Art review : ‘By Hand 2016’ weaves together winning works
The Sacramento Bee
By Victoria Dalkey
It’s no surprise that “By Hand 2016,” the second National Biennial Fine Craft Competition presented by the Creative Arts League of Sacramento on view at Roseville’s Blue Line Arts, is a winner.
Founded in 1952, the non-profit league has presented many outstanding shows of contemporary crafts over the years at the Crocker Art Museum, where it will present a retrospective of works by renowned ceramic artist Ruth Rippon in fall 2017.
While not as prestigious as the Crocker, Blue Line’s spacious Coker Gallery is a fine setting for this exhibition of 69 works by 48 artists. Juror Elisabeth Agro, curator of American Modern and Contemporary Crafts at the Philadelphia Museum of Art, has put together a show of dynamic and innovative works that push beyond the boundaries of their materials and processes.
A case in point is Marie Bergstedt’s “No,” an embroidered portrait on a paperlike fabric that is like nothing I have seen before. Using thread as a drawing medium, she gives us an image of a woman holding her hands up to her face as if warding off something threatening or emotionally disturbing. Her head and face are loosely drawn, but her arms and hands are intensely rendered in raw flesh tones that convey the pain of whatever it is that she is facing. It deservedly won the Best in Show award.
Several other fiber works, including woven textiles, embroidery and quilted objects and collages, form some of the strongest pieces in the show. Among them is Melissa Maddonni Haims’ “Creep,” a quirky installation of crocheted yarn balls that form a cluster of hairy, podlike organisms that disperses downward over a white wall.
Roz Ritter offers a pair of hand-embroidered garments, one a hilarious Brownie uniform with a huge, dangling, orange necktie; the other an unfinished dress hanging over a nest of shredded pages from “Dr. Spock’s Baby and Child Care” book.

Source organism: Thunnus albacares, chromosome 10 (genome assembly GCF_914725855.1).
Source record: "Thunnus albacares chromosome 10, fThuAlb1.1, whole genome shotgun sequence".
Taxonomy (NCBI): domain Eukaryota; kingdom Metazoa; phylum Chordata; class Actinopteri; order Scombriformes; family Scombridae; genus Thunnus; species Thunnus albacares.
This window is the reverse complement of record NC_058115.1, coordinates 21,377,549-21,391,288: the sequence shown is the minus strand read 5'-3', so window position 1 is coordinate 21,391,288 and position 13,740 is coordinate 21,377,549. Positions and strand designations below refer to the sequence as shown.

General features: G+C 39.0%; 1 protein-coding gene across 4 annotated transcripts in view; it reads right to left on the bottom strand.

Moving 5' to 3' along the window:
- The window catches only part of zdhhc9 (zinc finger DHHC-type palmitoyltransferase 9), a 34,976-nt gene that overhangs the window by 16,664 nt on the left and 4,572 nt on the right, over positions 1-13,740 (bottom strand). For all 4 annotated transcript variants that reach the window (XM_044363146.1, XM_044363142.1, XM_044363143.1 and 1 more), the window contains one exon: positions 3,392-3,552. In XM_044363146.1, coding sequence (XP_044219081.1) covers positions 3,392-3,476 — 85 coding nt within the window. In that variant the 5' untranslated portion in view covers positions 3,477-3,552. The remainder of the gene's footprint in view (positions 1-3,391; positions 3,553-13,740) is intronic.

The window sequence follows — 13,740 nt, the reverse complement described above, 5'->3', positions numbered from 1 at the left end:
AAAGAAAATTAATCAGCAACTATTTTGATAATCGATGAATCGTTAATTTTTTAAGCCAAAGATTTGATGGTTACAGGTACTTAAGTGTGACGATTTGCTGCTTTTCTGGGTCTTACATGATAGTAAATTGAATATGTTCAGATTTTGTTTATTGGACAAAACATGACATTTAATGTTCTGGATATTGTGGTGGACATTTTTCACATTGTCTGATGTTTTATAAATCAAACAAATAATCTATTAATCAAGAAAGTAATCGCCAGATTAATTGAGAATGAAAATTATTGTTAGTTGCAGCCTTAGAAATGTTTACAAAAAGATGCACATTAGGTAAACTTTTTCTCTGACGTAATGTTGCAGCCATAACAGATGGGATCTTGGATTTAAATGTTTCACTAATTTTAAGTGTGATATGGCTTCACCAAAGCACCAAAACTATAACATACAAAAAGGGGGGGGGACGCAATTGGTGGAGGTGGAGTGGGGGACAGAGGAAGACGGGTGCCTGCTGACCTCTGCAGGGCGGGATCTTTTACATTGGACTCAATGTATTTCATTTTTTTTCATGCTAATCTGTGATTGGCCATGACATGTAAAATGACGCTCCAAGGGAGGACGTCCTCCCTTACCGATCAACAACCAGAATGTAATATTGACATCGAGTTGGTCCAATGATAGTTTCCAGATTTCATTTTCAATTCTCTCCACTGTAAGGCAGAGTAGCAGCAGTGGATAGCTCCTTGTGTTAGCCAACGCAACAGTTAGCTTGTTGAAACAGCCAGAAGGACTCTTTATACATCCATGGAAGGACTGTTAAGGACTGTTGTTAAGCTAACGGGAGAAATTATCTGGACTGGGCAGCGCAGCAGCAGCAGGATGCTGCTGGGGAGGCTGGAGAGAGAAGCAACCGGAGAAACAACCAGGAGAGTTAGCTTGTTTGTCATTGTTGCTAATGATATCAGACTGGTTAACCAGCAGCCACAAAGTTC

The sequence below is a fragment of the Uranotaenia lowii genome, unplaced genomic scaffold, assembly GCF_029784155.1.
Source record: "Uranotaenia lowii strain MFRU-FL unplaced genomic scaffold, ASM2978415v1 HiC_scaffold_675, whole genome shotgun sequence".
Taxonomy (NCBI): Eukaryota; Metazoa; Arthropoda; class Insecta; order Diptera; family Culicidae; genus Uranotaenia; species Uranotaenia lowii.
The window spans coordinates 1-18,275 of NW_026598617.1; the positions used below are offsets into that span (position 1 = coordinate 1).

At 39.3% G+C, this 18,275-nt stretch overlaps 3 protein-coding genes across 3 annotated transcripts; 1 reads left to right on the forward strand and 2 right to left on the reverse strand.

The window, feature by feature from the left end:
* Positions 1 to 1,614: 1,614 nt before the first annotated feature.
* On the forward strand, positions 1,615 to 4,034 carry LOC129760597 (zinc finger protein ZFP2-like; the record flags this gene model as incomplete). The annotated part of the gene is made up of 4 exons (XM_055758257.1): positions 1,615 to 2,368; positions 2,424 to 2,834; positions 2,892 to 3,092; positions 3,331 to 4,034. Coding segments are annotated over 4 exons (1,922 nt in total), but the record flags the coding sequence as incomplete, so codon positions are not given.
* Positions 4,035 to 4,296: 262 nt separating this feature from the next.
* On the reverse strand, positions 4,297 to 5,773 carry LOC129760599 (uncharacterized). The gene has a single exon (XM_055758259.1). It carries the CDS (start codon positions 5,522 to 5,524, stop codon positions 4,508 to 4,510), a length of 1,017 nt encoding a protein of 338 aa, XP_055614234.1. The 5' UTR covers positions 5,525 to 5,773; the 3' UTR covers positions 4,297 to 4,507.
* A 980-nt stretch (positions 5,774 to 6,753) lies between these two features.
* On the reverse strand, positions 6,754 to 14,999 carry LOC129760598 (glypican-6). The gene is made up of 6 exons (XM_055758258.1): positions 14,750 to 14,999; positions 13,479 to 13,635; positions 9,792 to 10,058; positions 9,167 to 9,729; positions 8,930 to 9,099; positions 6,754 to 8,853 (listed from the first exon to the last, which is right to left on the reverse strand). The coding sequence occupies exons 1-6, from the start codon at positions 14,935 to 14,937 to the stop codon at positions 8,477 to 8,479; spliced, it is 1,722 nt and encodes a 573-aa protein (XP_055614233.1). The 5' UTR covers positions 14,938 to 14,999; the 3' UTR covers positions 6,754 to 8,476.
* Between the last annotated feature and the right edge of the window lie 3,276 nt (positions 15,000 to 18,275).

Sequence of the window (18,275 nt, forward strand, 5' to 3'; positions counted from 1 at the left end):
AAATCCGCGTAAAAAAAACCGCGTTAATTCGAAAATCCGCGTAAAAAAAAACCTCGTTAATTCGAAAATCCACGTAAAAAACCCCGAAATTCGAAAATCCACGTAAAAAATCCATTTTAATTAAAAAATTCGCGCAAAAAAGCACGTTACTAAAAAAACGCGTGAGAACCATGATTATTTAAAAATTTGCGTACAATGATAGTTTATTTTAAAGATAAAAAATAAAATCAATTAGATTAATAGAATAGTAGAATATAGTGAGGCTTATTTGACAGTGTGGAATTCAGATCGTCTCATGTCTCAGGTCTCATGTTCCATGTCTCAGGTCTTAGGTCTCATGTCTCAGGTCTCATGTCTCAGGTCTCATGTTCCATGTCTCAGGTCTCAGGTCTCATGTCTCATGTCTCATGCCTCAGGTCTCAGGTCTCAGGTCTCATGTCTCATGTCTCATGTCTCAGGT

The Pixeladies, a collaborative group, give us a computer-generated wall hanging that addresses America’s obesity epidemic with images and texts that relate to our penchant for unhealthy foods.
Susan Else, daughter-in-law of the late, much loved Sacramento artists Robert Else and Jorjana Holden, offers “Family Life,” a fantastic quilted sculpture of a Day of the Dead skeleton family – mother, father and baby – in vibrant colors collaged with texts relating to skeletons in the family closet.
Among the ceramic pieces in the show, I particularly liked Jarred Pfeiffer’s volcanic salt-glazed stoneware flask and Jennifer Joh’s trio of eccentric clay vessels in red, black, and white with grid-like markings and strange cup-like openings.
A number of finely worked wood pieces were included, such as David Kirby’s evocative wall piece “Out on a Limb,” made of maple, walnut, sycamore burl, twigs and birch bark with paper text and watercolor, and Allen Graef’s “Pa Hoe Hoe,” an elaborately carved box with legs made of Hawaiian hard woods.
Agro also selected some fine works in metal, including Mark Oldland’s “Two Moons” ensemble, an elegant stainless steel rocking bench and table, and Dean Moniz’s dark, hulking vessel made of metals, wire, toys and found objects, among them a broken 45 record titled “Cinderella.” In contrast to its massive scale, Tali Grinshpan’s “Tashlich,” a series of tiny petal-like vessels made of thin frosted glass is a quiet, fragile poem that casts a winsome spell.
Prominent ceramic artist Tony Natsoulas, who is also Blue Line’s energetic exhibitions coordinator, has done a smashing job of installing this must-see show that will be up through Feb. 27.